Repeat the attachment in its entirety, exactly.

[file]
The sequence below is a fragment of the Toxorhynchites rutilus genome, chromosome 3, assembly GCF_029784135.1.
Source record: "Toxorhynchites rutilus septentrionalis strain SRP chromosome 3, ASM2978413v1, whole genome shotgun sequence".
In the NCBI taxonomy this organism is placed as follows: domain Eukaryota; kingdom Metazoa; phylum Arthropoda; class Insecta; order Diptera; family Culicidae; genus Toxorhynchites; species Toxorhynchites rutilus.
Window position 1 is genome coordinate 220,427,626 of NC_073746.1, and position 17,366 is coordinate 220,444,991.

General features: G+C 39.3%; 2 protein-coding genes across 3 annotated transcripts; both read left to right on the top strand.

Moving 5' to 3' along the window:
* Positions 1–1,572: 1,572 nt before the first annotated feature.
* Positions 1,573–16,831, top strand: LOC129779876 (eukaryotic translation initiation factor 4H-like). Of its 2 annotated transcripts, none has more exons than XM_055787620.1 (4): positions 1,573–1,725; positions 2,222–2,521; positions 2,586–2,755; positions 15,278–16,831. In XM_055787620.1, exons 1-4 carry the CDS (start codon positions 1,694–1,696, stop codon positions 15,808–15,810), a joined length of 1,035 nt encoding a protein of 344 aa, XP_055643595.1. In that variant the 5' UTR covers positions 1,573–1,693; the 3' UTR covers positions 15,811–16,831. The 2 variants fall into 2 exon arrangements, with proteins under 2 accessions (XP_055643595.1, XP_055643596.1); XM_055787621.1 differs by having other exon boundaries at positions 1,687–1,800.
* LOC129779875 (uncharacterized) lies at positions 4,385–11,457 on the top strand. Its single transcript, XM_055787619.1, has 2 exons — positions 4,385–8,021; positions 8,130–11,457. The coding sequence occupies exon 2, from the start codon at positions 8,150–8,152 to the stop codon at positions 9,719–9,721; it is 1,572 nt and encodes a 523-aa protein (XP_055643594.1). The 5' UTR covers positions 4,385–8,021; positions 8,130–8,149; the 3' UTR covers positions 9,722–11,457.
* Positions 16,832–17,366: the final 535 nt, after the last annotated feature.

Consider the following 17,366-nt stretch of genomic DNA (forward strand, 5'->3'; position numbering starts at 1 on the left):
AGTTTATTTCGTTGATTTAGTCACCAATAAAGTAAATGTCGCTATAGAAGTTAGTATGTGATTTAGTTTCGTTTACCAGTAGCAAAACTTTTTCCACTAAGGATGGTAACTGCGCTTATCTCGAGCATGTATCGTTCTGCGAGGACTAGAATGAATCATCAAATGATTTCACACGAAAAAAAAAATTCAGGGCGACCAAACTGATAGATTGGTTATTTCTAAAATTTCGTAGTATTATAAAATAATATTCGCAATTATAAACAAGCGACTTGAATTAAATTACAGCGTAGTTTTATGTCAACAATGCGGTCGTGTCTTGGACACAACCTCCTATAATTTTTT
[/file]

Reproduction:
The sequence below is a fragment of the Toxorhynchites rutilus genome, chromosome 3, assembly GCF_029784135.1.
Source record: "Toxorhynchites rutilus septentrionalis strain SRP chromosome 3, ASM2978413v1, whole genome shotgun sequence".
In the NCBI taxonomy this organism is placed as follows: domain Eukaryota; kingdom Metazoa; phylum Arthropoda; class Insecta; order Diptera; family Culicidae; genus Toxorhynchites; species Toxorhynchites rutilus.
Window position 1 is genome coordinate 220,427,626 of NC_073746.1, and position 17,366 is coordinate 220,444,991.

General features: G+C 39.3%; 2 protein-coding genes across 3 annotated transcripts; both read left to right on the top strand.

Moving 5' to 3' along the window:
* Positions 1–1,572: 1,572 nt before the first annotated feature.
* Positions 1,573–16,831, top strand: LOC129779876 (eukaryotic translation initiation factor 4H-like). Of its 2 annotated transcripts, none has more exons than XM_055787620.1 (4): positions 1,573–1,725; positions 2,222–2,521; positions 2,586–2,755; positions 15,278–16,831. In XM_055787620.1, exons 1-4 carry the CDS (start codon positions 1,694–1,696, stop codon positions 15,808–15,810), a joined length of 1,035 nt encoding a protein of 344 aa, XP_055643595.1. In that variant the 5' UTR covers positions 1,573–1,693; the 3' UTR covers positions 15,811–16,831. The 2 variants fall into 2 exon arrangements, with proteins under 2 accessions (XP_055643595.1, XP_055643596.1); XM_055787621.1 differs by having other exon boundaries at positions 1,687–1,800.
* LOC129779875 (uncharacterized) lies at positions 4,385–11,457 on the top strand. Its single transcript, XM_055787619.1, has 2 exons — positions 4,385–8,021; positions 8,130–11,457. The coding sequence occupies exon 2, from the start codon at positions 8,150–8,152 to the stop codon at positions 9,719–9,721; it is 1,572 nt and encodes a 523-aa protein (XP_055643594.1). The 5' UTR covers positions 4,385–8,021; positions 8,130–8,149; the 3' UTR covers positions 9,722–11,457.
* Positions 16,832–17,366: the final 535 nt, after the last annotated feature.

Consider the following 17,366-nt stretch of genomic DNA (forward strand, 5'->3'; position numbering starts at 1 on the left):
AGTTTATTTCGTTGATTTAGTCACCAATAAAGTAAATGTCGCTATAGAAGTTAGTATGTGATTTAGTTTCGTTTACCAGTAGCAAAACTTTTTCCACTAAGGATGGTAACTGCGCTTATCTCGAGCATGTATCGTTCTGCGAGGACTAGAATGAATCATCAAATGATTTCACACGAAAAAAAAAATTCAGGGCGACCAAACTGATAGATTGGTTATTTCTAAAATTTCGTAGTATTATAAAATAATATTCGCAATTATAAACAAGCGACTTGAATTAAATTACAGCGTAGTTTTATGTCAACAATGCGGTCGTGTCTTGGACACAACCTCCTATAATTTTTT